Politifact: Carson West Point Explanation ‘Mostly True’

Matt Vespa
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Posted: Nov 09, 2015 11:25 AM
Politifact: Carson West Point Explanation ‘Mostly True’

Go back and read Guy and Christine’s posts about this rather bizarre incident regarding Dr. Ben Carson’s West Point story, and how it threw his whole campaign into crisis mode last week. It began when Politico posted a story that said Dr. Carson fabricated his story about receiving a “full scholarship” to the esteemed military academy. The news publication said Carson applied and was accepted to West Point, though that’s not what Carson wrote in his autobiography, Gifted Hands. Guy added that West Point isn’t technically a full-ride either, as you’re required to serve in the military for a period of time. In the end, Politico misfired on this story. They changed the headline, the lede, and further entrenched conservatives’ feelings about bias in the media.

On ABC’s This Week, Dr. Carson told George Stephanopoulos, a former Clinton operative, that the academy uses the term “full scholarship” on their website. That part isn’t necessarily true, but West Point has used that term in their recruitment material in years past. Hence, why the left-leaning Politifact rated Dr. Carson’s explanation to explain this intrigue as “mostly true.”

When asked about discrepancy on ABC’s This Week by host George Stephanopoulos, Carson said the academy itself uses the terminology.

"Wait a minute George, go look on the West Point website, and you’ll see those specific words, ‘full scholarship to West Point,’ "Carson said Nov. 8. "So even though it is, you know, given as a grant for anybody who gets in, those words are used. And if a recruiter or somebody who’s trying to get you to come there or trying to get you to do that, those are the very words they will use. It’s on their website."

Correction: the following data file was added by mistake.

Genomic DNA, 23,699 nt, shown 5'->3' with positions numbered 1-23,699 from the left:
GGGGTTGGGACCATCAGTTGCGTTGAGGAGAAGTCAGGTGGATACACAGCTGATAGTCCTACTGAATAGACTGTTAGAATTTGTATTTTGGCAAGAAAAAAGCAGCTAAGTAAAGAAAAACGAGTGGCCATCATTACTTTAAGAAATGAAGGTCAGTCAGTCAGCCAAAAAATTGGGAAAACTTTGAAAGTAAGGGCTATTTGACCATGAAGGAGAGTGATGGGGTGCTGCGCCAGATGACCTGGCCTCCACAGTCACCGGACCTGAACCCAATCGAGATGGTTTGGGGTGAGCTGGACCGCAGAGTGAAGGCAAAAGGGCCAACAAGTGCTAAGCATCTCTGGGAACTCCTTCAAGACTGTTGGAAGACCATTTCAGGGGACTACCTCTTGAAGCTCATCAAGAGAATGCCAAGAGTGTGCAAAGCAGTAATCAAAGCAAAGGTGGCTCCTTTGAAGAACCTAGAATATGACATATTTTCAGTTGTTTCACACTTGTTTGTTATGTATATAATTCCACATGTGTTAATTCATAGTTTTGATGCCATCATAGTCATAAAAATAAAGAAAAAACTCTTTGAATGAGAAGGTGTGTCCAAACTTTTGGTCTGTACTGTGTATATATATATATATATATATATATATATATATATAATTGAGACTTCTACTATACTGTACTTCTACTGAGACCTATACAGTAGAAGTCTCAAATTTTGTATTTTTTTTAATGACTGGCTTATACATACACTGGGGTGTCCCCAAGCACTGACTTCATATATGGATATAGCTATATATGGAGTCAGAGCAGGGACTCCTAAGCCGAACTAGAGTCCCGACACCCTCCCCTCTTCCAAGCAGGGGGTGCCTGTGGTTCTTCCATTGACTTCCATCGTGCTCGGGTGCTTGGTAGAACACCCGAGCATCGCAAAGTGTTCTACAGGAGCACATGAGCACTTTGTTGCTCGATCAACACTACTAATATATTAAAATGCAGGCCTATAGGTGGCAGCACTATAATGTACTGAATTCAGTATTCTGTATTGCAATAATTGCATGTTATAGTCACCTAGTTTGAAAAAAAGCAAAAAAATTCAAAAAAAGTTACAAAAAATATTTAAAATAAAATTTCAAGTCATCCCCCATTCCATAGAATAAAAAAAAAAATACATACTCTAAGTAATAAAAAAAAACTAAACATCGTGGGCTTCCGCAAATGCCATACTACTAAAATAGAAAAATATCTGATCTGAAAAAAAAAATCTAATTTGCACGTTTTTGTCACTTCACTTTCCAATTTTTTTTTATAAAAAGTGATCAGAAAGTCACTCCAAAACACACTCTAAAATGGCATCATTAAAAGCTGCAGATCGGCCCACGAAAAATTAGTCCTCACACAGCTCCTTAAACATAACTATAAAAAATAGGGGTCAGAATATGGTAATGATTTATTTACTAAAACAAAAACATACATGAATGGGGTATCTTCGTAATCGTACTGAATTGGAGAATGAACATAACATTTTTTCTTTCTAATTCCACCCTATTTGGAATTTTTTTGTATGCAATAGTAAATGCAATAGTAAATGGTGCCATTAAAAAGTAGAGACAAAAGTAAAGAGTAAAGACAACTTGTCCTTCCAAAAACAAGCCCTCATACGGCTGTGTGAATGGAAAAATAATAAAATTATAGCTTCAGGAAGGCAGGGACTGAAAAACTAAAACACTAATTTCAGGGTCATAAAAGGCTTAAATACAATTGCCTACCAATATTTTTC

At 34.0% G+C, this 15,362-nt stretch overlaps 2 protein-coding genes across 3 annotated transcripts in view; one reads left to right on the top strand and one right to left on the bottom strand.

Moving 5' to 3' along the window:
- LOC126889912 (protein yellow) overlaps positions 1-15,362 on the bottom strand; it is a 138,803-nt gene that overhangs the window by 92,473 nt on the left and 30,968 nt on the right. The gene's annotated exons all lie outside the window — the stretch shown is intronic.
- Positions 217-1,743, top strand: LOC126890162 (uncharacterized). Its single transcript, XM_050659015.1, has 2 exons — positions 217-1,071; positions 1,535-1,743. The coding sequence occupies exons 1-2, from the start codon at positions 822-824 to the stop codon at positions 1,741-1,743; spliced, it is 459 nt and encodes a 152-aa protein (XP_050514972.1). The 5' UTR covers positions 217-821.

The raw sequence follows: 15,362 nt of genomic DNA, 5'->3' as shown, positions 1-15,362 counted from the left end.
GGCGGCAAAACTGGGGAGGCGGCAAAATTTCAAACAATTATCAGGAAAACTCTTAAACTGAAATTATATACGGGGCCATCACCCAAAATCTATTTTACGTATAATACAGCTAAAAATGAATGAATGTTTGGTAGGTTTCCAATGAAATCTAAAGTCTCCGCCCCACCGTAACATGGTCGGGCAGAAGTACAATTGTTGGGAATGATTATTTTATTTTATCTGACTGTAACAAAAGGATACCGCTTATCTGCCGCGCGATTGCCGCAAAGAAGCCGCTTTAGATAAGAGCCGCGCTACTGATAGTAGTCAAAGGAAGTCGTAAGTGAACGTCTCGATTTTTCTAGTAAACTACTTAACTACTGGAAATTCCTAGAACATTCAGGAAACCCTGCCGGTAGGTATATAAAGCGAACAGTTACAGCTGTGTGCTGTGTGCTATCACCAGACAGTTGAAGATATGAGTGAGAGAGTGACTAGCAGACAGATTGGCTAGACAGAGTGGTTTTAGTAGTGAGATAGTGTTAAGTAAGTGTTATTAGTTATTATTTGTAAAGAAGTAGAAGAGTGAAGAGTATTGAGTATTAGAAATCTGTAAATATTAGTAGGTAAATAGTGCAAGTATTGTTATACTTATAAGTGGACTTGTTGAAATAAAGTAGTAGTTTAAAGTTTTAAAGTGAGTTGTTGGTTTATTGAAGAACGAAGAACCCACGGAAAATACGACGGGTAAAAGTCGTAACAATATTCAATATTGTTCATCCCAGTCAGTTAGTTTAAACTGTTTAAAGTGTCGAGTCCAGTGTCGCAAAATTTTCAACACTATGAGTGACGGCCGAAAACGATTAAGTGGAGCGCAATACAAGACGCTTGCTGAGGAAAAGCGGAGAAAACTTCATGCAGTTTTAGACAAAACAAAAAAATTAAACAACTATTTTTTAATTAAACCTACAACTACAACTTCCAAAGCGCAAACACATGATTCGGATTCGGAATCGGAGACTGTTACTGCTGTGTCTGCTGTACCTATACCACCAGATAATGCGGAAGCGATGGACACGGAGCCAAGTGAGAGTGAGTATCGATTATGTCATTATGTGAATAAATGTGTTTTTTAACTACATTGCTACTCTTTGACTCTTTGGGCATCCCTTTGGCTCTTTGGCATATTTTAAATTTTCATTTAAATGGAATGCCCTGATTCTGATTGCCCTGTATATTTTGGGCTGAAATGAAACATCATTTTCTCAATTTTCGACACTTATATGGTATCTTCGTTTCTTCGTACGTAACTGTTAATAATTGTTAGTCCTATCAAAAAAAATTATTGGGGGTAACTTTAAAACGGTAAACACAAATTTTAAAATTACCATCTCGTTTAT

We wondered if the words really are advertised on West Point’s website.

We could not reach the military academy. Searching for the "specific words ‘full scholarship to West Point’" turned up no results on West Point’s own website or on Google.

The official admissions page also makes no mention of a scholarship of any kind. Instead, it simply notes that tuition, room and board, and expenses are fully paid for those who are selected to attend West Point.

[…]

We did find examples of the words "full scholarship" used in publications that are linked on West Point’s website, as well as some old recruiting advertisements:

• A dataset from 2014: "At the United States Military Academy all students receive a full scholarship, including room & board and medical- and dental-care are provided by the U.S. Army."

• A prospectus from 2012: "As a cadet, you are a member of the U.S. Army and receive a full scholarship and an annual salary of more than $10,000 from which you pay for your uniforms, textbooks, a laptop computer, and incidents."

• An ad in a 1991 issue of Black Enterprise magazine: "Each year about 1,400 young men and women take advantage of the opportunity to attend West Point on a full government scholarship, which includes tuition, room and board and medical care.

• An ad that appeared in a few issues of Ebony magazine in 1990: "You receive a full scholarship, earn a degree from one of the country’s finest colleges, and build a foundation for a challenging career of service to the nation."

On Friday, it was clear that Carson was not happy about this story, and blew up at the media during a press conference. The neurosurgeon aptly noted how this story was dominating the news cycle, while there was virtually zero vetting from the media regarding Obama. At the end of the day, the Carson campaign raised $3.5 million for the week.

Again, a “full scholarship” isn’t the most accurate term, though the institution has used it in past marketing material. You need to apply and receive an appointment; Carson didn’t do the former, so he couldn’t receive the latter. Yes, maybe Carson could have detailed this part of his life with a bit more clarity in his autobiography, but that’s doesn’t mean he’s guilty of outright fabrication. The Rolling Stone’s horrifically bad and utterly false University of Virginia rape story last year is a classic example of fabrication. While Carson was reportedly told he could get an appointment with his grades, he chose to go into medicine–though I agree with many commenting on this story that any high schooler looking at colleges would have taken what West Point was offering as a full scholarship.

This story, and the Marco Rubio FLGOP charge card nothing-burger, isn’t a major scandal. They’re certainly not in the same league as the alleged improprieties surrounding Hillary Clinton, her Foundation, and the possible mishandling of classified information on her private email system that was in violation of the National Archives and Records Administration’s regulations.

Now, that doesn’t mean Carson hasn’t been the subject of controversy, but this one just doesn’t register quite as high on the Richter scale as some on the left had hoped it would turn out to be in the end.